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MS and Nortel get together over comms

Microsoft and Nortel’s deepening co-operation has gone a step further, as the two companies announced a “road-map” for the development of new VoIP and messaging products and presented two major customers, Royal Dutch-Shell plc and International SOS of Singapore.

Microsoft’s big interest in this field is to get into the market for enterprise level comms applications running over corporate LANs and VPNs, in the hope of integrating voice into its office software as it did with MS Exchange Server email and Internet Explorer.

The tie-up with Nortel seems to be structured around the distinction of networks and applications, with Nortel specialising in the underlying Ethernet and TCP/IP routers and switches and Microsoft in the application-layer clients and servers.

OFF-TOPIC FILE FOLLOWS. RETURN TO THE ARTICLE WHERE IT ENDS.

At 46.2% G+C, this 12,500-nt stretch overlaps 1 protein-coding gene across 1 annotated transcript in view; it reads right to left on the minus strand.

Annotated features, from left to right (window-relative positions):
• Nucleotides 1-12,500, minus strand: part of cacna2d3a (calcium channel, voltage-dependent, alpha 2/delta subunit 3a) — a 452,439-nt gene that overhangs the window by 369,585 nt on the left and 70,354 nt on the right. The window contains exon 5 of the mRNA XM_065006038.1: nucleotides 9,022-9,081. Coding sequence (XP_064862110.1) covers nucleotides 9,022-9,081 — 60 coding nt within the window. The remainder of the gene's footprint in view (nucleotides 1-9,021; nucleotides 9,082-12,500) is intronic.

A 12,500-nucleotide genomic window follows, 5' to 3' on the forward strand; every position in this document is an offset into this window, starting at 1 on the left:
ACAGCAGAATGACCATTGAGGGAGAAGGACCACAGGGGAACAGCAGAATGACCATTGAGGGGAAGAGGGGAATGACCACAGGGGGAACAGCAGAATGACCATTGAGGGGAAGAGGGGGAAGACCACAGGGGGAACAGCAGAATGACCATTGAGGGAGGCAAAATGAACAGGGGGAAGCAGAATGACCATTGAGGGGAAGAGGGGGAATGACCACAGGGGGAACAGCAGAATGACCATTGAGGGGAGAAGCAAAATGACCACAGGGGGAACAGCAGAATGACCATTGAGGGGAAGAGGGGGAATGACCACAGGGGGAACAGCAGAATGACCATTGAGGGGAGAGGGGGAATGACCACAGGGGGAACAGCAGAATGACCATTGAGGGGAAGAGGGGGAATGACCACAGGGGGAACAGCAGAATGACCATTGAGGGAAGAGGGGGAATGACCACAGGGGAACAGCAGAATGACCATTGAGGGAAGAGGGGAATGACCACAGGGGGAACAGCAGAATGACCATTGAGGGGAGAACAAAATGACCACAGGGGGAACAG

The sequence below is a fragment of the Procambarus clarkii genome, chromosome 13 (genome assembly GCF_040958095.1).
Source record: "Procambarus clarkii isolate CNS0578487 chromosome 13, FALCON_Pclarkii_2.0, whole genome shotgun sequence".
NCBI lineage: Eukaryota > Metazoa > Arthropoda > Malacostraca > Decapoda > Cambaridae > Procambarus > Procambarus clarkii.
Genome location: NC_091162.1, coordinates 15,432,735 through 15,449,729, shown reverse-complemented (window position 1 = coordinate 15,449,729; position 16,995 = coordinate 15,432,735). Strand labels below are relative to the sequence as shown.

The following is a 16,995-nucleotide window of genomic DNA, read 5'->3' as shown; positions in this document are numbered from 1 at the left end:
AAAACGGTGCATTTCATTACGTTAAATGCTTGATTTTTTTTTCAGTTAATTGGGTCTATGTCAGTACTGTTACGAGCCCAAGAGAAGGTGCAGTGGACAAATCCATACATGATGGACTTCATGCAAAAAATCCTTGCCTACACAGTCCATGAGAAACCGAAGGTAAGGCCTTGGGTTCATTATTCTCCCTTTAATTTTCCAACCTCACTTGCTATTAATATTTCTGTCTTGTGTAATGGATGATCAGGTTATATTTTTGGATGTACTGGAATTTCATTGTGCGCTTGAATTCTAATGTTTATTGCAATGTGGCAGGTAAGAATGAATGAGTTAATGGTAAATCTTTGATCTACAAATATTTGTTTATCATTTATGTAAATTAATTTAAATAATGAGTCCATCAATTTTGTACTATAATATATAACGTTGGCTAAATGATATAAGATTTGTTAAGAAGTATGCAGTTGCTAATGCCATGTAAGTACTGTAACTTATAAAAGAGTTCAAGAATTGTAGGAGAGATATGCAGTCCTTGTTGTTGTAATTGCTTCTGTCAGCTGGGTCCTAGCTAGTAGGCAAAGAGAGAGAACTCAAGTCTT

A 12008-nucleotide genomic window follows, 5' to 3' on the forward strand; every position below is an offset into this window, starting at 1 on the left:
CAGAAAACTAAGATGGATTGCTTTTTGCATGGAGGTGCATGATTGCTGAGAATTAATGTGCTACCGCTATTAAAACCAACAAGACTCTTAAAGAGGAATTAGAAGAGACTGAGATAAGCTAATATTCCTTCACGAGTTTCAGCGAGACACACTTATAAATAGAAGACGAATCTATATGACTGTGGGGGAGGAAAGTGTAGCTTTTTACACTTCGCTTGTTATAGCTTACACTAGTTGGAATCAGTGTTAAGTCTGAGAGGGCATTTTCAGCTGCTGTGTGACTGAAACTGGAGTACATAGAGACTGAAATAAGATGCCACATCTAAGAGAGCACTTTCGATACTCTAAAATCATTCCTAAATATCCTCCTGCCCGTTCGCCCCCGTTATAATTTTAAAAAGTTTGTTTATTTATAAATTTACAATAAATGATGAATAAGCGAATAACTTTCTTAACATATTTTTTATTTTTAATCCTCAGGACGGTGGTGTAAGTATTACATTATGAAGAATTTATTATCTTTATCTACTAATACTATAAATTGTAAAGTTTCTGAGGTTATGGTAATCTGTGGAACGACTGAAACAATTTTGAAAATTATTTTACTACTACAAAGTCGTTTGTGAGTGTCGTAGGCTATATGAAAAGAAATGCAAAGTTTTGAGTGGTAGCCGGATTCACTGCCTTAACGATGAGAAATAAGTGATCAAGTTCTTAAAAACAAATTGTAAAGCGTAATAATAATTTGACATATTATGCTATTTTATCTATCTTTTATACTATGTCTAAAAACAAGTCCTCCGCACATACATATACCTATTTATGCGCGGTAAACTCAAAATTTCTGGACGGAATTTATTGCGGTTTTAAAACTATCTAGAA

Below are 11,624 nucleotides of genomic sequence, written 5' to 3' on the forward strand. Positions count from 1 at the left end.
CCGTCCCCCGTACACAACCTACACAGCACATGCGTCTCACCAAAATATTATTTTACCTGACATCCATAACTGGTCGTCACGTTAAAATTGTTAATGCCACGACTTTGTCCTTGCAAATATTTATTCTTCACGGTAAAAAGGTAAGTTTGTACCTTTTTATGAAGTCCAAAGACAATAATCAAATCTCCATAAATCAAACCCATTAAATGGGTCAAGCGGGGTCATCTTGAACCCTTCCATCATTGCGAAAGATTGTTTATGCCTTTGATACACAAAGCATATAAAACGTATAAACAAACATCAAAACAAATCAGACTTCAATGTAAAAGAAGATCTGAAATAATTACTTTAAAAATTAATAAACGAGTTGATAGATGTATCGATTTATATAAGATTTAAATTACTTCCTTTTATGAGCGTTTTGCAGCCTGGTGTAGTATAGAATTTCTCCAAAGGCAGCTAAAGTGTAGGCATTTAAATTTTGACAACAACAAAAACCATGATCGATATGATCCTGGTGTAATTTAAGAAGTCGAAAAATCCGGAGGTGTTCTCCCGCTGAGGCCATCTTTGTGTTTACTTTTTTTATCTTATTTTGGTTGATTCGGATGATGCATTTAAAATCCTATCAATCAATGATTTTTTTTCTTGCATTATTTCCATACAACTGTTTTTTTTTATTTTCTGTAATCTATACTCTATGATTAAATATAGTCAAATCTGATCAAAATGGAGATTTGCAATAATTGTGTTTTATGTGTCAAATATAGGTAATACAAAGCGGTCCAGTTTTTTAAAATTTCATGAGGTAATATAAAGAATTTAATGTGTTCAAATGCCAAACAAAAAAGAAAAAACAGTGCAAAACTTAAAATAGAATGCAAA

Similarly, Nortel’s partnership with IBM in the IMS field is based on Big Blue doing the application servers and media servers and Nortel the Core Session Control Function (CSCF), Home Subscriber Server, and Media Resource Control Function.

It appears to be Nortel’s strategy to react to the disintermediation of telecoms services from network access by making its equipment indispensable to the application layer competitors.

For example, MS intends to add a variety of VoIP, IM, presence & availability, and email functions to Nortel’s 2100 Communications Server carrier grade voice switch. The two companies also intend to develop an integrated comms appliance to provide a full range of telecoms functions to a remote worksite, which would embody Nortel’s Ethernet switching and IP routing and Microsoft’s Live Communications Server software in one box.

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